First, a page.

Unlike in the original JUPITER paper, data for those patients who were followed for 4 years were not presented in a separate manner in this analysis. So, the numbers needed to treat (NNT) that are included above are comprised of overall rates. The original JUPITER paper reported an overall NNT of 95, a 4-year NNT as 31, then adjusted the NNT at 5 years as 25. It would seem that, if included in this analysis, the NNT at 5 years for this data subset would likewise be impressive.1,2

Strengths of this study:

  • This study was preformed in healthy men and women, which eliminates confounding variables seen in previous statin trials.

  • Overall, achieved LDL-C and hsCRP values were weakly correlated (r=0.10). This fact actually strengthens the case for hsCRP as an indicator since less than 2% of the variance in achieved hsCRP is explained by the variance in LDL cholesterol. Correlations between hsCRP levels and other variables measured (apolipoprotein B, percentage reduction in LDL-C) were also small (r=0.10 and 0.15, respectively).1

  • Because of beliefs that other cholesterol markers (non-HDL cholesterol, apolipoprotein B, apolipoprotein B to apolipoprotein A1 ratio) may be better for monitoring statin therapy, analysis was done with these markers. A similar risk reduction was shown with patients achieving low hsCRP levels and low alternative protein levels as well. Moreover, a risk-reduction was observed with lower hsCRP levels irrespective of which lipid marker was used.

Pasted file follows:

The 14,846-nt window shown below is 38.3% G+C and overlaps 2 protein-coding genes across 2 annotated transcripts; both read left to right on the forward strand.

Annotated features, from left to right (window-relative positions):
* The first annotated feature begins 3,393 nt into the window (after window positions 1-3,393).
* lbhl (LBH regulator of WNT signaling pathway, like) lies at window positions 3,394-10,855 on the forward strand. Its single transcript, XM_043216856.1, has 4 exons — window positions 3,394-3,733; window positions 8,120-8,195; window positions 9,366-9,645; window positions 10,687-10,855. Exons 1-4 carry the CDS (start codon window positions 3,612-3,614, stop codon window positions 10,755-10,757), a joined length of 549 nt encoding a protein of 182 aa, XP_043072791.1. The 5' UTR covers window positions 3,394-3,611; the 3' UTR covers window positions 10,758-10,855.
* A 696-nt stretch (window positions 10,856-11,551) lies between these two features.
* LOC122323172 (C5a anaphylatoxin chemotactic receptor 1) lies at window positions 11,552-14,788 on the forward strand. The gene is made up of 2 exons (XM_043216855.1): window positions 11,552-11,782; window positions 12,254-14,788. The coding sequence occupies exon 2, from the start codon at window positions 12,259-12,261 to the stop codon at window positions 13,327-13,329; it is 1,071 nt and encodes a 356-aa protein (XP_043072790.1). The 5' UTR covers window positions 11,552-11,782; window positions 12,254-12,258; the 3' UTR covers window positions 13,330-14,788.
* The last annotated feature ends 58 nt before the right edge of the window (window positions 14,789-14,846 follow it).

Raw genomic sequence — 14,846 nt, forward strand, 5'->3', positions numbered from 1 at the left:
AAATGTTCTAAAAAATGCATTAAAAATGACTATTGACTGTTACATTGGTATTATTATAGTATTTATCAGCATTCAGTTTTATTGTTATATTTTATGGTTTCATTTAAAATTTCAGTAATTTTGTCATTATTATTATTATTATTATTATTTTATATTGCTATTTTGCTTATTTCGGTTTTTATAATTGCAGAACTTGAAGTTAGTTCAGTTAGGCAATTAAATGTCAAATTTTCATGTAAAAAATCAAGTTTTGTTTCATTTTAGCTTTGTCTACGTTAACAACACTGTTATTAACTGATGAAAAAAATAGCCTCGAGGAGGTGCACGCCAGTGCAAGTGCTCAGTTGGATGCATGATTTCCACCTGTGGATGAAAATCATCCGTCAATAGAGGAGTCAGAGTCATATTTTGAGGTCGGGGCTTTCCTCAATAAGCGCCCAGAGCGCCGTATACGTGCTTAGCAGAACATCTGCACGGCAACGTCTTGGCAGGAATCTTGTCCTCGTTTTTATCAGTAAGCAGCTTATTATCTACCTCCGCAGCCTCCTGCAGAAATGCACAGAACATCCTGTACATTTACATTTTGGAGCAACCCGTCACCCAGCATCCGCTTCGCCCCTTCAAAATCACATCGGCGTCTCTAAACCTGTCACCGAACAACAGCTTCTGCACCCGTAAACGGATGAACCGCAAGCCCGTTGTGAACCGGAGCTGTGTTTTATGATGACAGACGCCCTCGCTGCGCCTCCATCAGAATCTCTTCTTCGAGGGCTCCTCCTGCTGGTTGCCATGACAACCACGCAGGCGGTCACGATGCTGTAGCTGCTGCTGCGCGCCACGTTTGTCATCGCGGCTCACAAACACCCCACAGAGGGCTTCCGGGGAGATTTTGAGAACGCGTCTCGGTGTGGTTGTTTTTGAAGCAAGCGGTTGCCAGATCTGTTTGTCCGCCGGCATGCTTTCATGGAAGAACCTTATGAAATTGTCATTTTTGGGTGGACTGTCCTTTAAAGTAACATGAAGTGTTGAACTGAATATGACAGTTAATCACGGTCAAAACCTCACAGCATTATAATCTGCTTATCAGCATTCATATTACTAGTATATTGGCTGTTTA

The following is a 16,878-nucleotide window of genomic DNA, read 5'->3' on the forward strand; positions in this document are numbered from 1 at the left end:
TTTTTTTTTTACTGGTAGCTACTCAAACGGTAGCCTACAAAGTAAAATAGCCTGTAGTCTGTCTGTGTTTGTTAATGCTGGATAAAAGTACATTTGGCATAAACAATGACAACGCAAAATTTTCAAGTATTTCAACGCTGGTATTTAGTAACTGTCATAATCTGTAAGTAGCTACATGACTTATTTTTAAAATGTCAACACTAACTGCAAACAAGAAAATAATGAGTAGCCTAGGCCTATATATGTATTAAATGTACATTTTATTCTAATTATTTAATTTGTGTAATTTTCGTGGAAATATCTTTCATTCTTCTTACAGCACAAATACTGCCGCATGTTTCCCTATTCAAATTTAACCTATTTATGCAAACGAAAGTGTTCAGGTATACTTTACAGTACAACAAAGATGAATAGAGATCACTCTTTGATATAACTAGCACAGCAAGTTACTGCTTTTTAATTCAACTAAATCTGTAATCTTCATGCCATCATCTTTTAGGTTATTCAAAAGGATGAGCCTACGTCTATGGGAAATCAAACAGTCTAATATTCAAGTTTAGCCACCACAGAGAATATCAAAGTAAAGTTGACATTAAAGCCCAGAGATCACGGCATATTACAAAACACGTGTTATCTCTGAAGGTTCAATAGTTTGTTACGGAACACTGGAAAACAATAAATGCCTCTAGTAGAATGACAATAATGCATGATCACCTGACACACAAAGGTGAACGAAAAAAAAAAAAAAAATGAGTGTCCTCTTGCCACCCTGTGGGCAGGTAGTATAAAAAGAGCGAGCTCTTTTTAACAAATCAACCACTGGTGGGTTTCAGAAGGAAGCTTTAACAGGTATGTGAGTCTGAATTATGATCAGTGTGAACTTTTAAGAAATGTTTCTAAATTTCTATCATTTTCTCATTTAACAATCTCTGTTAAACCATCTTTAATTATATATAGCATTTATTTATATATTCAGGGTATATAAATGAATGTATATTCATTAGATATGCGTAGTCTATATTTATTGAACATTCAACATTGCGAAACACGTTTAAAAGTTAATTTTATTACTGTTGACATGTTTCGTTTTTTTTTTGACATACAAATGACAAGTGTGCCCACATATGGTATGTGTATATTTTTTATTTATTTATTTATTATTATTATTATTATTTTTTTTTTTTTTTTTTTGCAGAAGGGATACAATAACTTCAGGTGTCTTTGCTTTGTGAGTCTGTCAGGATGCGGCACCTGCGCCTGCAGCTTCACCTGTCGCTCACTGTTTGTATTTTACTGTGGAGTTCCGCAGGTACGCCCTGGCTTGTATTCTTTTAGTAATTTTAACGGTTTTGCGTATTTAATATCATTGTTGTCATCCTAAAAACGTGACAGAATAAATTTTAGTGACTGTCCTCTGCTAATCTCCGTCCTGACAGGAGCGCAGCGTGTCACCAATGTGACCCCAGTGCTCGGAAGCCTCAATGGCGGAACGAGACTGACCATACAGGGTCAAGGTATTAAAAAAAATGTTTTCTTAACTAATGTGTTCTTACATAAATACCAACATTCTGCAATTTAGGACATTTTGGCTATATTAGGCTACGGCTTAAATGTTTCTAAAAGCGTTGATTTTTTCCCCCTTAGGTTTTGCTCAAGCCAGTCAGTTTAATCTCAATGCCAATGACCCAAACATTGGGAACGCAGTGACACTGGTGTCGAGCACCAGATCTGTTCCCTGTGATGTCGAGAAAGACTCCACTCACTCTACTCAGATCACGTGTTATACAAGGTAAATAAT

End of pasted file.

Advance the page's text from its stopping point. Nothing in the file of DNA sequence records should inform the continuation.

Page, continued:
This study rasies the issue of the anti-inflammatory effects of statins as well as their antihyperlipidemic effects. Since atheroslcerosis is an inflammatory process, it is intuitive that measuring inflammatory markers such as hsCRP should prove useful in treating this disease. Treatment guidelines may soon reflect this evidence from the JUPITER study.


  1. Ridker PM, Danielson E, Fonseca FA, et al. Reduction in C-reactive protein and LDL Cholesterol and Cardiovascular Event Rates after Initiation of Rosuvastatin: a Prospective Study of the JUPITER trial. Lancet 2009; 373: 1175-82.

  2. Ridker PM, Danielson E, Fonseca FA, et al. Rosuvastatin to Prevent Vascular Events in Men and Women with Elevated C-Reactive Protein. N Engl J Med 2008;359:2195-207.

*ClotCare guest author Lance Ray, Pharm.D.
Harris Methodist Hospital Fort Worth
(no financial disclosures/conflicts of interest)